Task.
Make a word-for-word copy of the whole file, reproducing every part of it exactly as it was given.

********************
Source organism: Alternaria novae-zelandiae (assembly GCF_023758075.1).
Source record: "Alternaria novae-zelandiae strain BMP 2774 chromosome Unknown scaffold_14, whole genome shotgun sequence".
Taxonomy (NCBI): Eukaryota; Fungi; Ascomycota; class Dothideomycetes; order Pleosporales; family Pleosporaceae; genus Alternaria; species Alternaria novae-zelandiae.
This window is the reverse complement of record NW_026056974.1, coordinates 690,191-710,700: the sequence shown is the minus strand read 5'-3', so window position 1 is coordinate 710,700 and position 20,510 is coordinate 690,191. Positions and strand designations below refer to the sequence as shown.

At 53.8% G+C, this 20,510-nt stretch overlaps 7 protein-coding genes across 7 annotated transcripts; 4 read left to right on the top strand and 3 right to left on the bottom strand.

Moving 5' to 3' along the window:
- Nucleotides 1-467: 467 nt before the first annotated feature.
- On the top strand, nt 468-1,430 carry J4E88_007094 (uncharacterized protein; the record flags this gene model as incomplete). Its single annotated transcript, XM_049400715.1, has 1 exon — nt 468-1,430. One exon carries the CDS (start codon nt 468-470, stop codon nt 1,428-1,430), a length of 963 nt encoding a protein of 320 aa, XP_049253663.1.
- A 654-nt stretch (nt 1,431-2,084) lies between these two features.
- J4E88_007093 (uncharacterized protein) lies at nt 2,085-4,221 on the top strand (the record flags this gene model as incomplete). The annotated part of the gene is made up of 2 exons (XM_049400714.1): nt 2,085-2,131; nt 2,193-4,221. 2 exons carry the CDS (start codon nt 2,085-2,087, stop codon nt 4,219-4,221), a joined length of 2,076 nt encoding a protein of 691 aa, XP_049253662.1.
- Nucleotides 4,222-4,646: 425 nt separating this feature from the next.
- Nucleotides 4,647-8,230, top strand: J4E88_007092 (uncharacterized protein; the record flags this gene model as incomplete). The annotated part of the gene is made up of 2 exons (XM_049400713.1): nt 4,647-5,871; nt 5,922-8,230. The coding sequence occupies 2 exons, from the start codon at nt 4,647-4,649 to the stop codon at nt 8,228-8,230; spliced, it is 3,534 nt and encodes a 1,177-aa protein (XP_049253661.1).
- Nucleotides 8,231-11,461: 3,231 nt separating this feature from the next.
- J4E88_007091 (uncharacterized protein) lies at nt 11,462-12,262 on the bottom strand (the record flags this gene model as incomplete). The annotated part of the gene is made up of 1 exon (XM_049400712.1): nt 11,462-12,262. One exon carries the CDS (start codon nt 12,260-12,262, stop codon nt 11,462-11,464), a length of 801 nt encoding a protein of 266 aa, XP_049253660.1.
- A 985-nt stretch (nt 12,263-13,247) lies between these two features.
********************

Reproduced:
Source organism: Alternaria novae-zelandiae (assembly GCF_023758075.1).
Source record: "Alternaria novae-zelandiae strain BMP 2774 chromosome Unknown scaffold_14, whole genome shotgun sequence".
Taxonomy (NCBI): Eukaryota; Fungi; Ascomycota; class Dothideomycetes; order Pleosporales; family Pleosporaceae; genus Alternaria; species Alternaria novae-zelandiae.
This window is the reverse complement of record NW_026056974.1, coordinates 690,191-710,700: the sequence shown is the minus strand read 5'-3', so window position 1 is coordinate 710,700 and position 20,510 is coordinate 690,191. Positions and strand designations below refer to the sequence as shown.

At 53.8% G+C, this 20,510-nt stretch overlaps 7 protein-coding genes across 7 annotated transcripts; 4 read left to right on the top strand and 3 right to left on the bottom strand.

Moving 5' to 3' along the window:
- Nucleotides 1-467: 467 nt before the first annotated feature.
- On the top strand, nt 468-1,430 carry J4E88_007094 (uncharacterized protein; the record flags this gene model as incomplete). Its single annotated transcript, XM_049400715.1, has 1 exon — nt 468-1,430. One exon carries the CDS (start codon nt 468-470, stop codon nt 1,428-1,430), a length of 963 nt encoding a protein of 320 aa, XP_049253663.1.
- A 654-nt stretch (nt 1,431-2,084) lies between these two features.
- J4E88_007093 (uncharacterized protein) lies at nt 2,085-4,221 on the top strand (the record flags this gene model as incomplete). The annotated part of the gene is made up of 2 exons (XM_049400714.1): nt 2,085-2,131; nt 2,193-4,221. 2 exons carry the CDS (start codon nt 2,085-2,087, stop codon nt 4,219-4,221), a joined length of 2,076 nt encoding a protein of 691 aa, XP_049253662.1.
- Nucleotides 4,222-4,646: 425 nt separating this feature from the next.
- Nucleotides 4,647-8,230, top strand: J4E88_007092 (uncharacterized protein; the record flags this gene model as incomplete). The annotated part of the gene is made up of 2 exons (XM_049400713.1): nt 4,647-5,871; nt 5,922-8,230. The coding sequence occupies 2 exons, from the start codon at nt 4,647-4,649 to the stop codon at nt 8,228-8,230; spliced, it is 3,534 nt and encodes a 1,177-aa protein (XP_049253661.1).
- Nucleotides 8,231-11,461: 3,231 nt separating this feature from the next.
- J4E88_007091 (uncharacterized protein) lies at nt 11,462-12,262 on the bottom strand (the record flags this gene model as incomplete). The annotated part of the gene is made up of 1 exon (XM_049400712.1): nt 11,462-12,262. One exon carries the CDS (start codon nt 12,260-12,262, stop codon nt 11,462-11,464), a length of 801 nt encoding a protein of 266 aa, XP_049253660.1.
- A 985-nt stretch (nt 12,263-13,247) lies between these two features.